26 December 2010

Histories and Fallacies

Recently enjoyed Carl Trueman's Histories and Fallacies: Problems Faces in the Writing of History. It's a well-written little book that explores how to do history, with reflections on: navigating between naive claims to historical neutrality on the right and cynical denial of any stable historical objectivity on the left (ch. 1); the frameworks we all bring to our study of history and how, though necessary and positive, such grids can give us historiographical blinders (ch. 2); various kinds of historigraphical anachronisms (ch. 3); and fallacies historians can commit (ch. 4).

History is not technically my field (New Testament is) but I am fascinated by and love studying history. Yet this is the first book I've read on how to study and write history. I am helped. I would like to become a more astute history student, and this book (esp. the first and last chapters) opened my eyes to mistakes I have been making in how I view history and draw connections between events. Actually, I think I've committed every historical fallacy listed in ch. 4.

Also, the book is rich in implications for biblical studies students. In some ways it feels like an abbreviated version of Is There a Meaning in This Text? filtered through a historical rather than a literary grid (esp. ch. 1). The final chapter's helpful list of historical fallacies is akin to the flavor and strategy of this book, though directed not to exegesis but historiography. Many of the insights and cautions of Carl's book carry over transparently into biblical studies--which is itself inherently historical. My work on the New Perspective, for instance, could hardly be less historically driven and in need of historiographical sophistication.

The writing is clear and though this is a book that becomes dense at points (the extended interaction with Christopher Hill's Marxism in ch. 2 could have made the point with half the words), a consistent string of interesting examples from history keep the pages turning. And Carl writes with a kind of robust sense of conviction which refuses to footnote every assertion in an effort to anticipate all possible objections--evidence of courage, and refreshing.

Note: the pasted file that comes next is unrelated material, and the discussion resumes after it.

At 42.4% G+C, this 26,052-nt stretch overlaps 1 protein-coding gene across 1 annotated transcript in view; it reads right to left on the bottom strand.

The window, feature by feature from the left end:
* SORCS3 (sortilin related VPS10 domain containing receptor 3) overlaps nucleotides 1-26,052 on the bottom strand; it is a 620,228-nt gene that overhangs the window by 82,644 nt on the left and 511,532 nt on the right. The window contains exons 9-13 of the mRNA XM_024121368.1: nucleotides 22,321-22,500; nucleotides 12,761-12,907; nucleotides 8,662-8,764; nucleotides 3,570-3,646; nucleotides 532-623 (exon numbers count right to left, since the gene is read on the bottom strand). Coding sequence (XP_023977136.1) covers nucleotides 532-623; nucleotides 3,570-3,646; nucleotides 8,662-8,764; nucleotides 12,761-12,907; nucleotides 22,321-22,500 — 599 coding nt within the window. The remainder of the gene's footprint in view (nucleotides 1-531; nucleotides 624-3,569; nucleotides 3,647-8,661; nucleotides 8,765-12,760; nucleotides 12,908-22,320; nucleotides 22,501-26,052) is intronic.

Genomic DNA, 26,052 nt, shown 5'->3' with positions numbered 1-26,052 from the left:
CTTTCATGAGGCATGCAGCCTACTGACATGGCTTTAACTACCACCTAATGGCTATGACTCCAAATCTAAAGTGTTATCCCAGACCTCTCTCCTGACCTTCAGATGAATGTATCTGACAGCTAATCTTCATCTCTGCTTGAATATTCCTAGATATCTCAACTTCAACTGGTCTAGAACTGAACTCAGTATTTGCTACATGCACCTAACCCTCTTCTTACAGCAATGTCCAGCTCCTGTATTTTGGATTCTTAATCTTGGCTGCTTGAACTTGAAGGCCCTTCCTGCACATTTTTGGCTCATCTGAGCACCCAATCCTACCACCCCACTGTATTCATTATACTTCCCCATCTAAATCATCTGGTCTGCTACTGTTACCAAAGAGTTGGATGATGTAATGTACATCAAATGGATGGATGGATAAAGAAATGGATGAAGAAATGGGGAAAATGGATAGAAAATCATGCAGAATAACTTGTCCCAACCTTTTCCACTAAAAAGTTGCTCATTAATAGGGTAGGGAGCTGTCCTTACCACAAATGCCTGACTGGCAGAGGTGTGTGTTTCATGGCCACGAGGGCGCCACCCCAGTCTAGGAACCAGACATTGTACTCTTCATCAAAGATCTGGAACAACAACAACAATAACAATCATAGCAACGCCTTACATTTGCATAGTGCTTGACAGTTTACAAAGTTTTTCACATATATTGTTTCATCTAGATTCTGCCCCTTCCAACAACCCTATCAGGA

Here's one bit that made me smile. After writing, 'Radical postmodern relativists who reduce all history to tropes or aesthetics and who want to debunk the claims of any approach to the past as being "more true" than any other often do so on ethical grounds: the white heterosexual male history must be dethroned because it helps to perpetuate the oppression of the Other, whether the Other is women, blacks, gays, etc.', Carl footnotes:
Interestingly enough, the Other is rarely defined by such postmoderns in terms with which the middle-class intelligentsia would be uncomfortable: members of the Ku Klux Klan, Holocaust deniers, serial killers, and collectors of other people's toenail clippings would all seem to have first-class claims to having been marginalized and written out of the dominant narratives of this world; but none, so far as I know, enjoys the support of a significant postmodern lobby group. (53 n. 16)
On another note, Stacey and I were remarking today how merciful God has been to us. Goodness. Challenges, disappointments--of course. We're not in Isaiah 65 yet. But the lovingkindness of the Lord, in Christ and in a thousand ways flowing from that supreme blessing, is inexplicable to us. It has come home to us afresh this holiday season.

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